A recent survey by the Central Bank of Kenya (CBK) on financial inclusion shows that Savings and Credit Cooperative Societies (Saccos), have the highest rates of hidden charges.
The survey, done in partnership with the Kenya National Bureau of Statistics (KNBS) and the Financial Sector Deepening (FSD), the financial service providers indicated that incidences of unexpected and unclear charges have sharply risen compared to the previous years, with the highest increase being reported for Saccos and Microfinance institutions.
Saccos recorded a sharp increase from 5.5 per cent in 2019 to 46 per cent in 2021, whereas microlenders, commonly referred to as digital lenders, have increased charges from 8.8 per cent to 46 per cent.
Microlenders reported the second incidences of unexpected and unclear charges with an increase from 8.8 per cent in 2019 to 45.3 per cent in 2021.
The report has elicited mixed reactions from different members of the financial institutions, with some disagreeing with it.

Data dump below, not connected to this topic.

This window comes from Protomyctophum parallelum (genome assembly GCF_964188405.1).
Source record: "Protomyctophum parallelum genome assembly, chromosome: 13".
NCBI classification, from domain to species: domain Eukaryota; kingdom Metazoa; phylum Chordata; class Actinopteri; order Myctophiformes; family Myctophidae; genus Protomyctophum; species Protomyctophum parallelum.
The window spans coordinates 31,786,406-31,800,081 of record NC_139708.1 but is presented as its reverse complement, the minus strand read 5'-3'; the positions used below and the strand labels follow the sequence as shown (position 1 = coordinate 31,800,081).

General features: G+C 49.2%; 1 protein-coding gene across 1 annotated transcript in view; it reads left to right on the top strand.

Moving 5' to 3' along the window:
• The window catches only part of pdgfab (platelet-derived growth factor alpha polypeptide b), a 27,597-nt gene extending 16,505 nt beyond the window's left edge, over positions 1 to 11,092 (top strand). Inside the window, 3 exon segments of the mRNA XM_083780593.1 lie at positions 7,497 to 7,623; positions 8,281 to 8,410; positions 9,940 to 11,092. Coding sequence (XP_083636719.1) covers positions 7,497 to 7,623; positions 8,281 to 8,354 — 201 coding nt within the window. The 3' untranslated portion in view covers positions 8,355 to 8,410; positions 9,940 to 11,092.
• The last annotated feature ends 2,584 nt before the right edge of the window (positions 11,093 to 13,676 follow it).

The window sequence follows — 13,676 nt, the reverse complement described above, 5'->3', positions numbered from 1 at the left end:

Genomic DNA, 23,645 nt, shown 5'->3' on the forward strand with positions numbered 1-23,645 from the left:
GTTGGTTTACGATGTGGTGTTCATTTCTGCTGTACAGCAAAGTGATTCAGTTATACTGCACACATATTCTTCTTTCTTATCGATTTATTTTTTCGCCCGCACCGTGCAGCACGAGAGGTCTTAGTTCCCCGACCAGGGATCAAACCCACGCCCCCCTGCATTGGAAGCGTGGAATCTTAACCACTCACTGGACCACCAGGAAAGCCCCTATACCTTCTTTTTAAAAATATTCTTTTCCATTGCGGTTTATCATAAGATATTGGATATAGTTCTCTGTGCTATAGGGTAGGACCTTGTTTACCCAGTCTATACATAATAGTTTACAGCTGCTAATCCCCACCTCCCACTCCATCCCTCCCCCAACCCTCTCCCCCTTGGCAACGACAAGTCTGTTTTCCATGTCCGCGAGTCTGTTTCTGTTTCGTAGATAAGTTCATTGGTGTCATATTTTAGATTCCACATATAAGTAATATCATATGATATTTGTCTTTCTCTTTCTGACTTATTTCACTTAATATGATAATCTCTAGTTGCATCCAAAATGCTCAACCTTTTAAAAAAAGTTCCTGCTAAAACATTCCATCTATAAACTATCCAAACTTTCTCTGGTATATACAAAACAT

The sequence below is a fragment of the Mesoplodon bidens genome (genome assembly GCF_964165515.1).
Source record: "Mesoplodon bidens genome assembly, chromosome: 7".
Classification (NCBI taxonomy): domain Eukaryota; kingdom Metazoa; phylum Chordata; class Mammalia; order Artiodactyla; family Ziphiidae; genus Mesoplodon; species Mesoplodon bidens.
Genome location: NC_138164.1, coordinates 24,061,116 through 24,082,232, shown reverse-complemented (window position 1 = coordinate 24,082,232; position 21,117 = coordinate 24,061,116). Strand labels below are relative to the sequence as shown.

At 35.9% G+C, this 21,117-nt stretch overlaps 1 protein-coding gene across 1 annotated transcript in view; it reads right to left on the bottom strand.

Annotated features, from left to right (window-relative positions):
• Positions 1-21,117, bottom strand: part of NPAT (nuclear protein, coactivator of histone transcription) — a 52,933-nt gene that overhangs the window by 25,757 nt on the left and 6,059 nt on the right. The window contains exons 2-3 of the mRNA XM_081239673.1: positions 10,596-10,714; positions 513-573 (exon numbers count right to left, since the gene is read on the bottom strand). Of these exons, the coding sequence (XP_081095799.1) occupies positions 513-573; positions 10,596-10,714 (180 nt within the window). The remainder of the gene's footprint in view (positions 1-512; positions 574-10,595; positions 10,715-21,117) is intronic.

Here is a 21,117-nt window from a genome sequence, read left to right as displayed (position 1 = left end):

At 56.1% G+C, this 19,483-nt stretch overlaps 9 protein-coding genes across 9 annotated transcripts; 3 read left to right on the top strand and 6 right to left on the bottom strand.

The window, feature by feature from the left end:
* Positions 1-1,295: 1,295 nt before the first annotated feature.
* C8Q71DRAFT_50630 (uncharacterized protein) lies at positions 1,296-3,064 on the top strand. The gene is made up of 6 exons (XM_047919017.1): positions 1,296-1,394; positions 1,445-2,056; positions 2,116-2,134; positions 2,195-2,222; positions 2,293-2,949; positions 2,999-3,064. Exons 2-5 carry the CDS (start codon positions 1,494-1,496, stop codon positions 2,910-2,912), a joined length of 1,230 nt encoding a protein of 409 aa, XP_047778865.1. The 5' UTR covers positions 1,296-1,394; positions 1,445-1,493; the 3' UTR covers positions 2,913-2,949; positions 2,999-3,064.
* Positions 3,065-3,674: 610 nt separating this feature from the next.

George Ototo, the Managing Director of Kenya Union of Savings and Credit Co-operatives Limited, noted that he does not agree with the findings, adding that charges are agreed upon by members.
“All charges are agreed upon with the members during the Annual General Meetings. They approve before the charges are implemented,” Ototo remarked.
The survey followed the Competition Authority of Kenya's (CAK) investigation on complaints that the lenders do not provide full information to borrowers on pricing, punishment for defaults, and recovery of unpaid loans.
Similarly, the report showed that financial service providers do not provide enough information on products and services charges adding that consumers had the right to access information on charges so as to make informed decisions.
“Transparency in costs associated with the use of a service by providers ensures all users have the information they require to make informed decisions on certain products or services,” the survey reads in part.
Saccos have played a major role in the financial industry with many Kenyans saving and getting credit from them. Over the years, Saccos have increased from 10,463 to 11,723.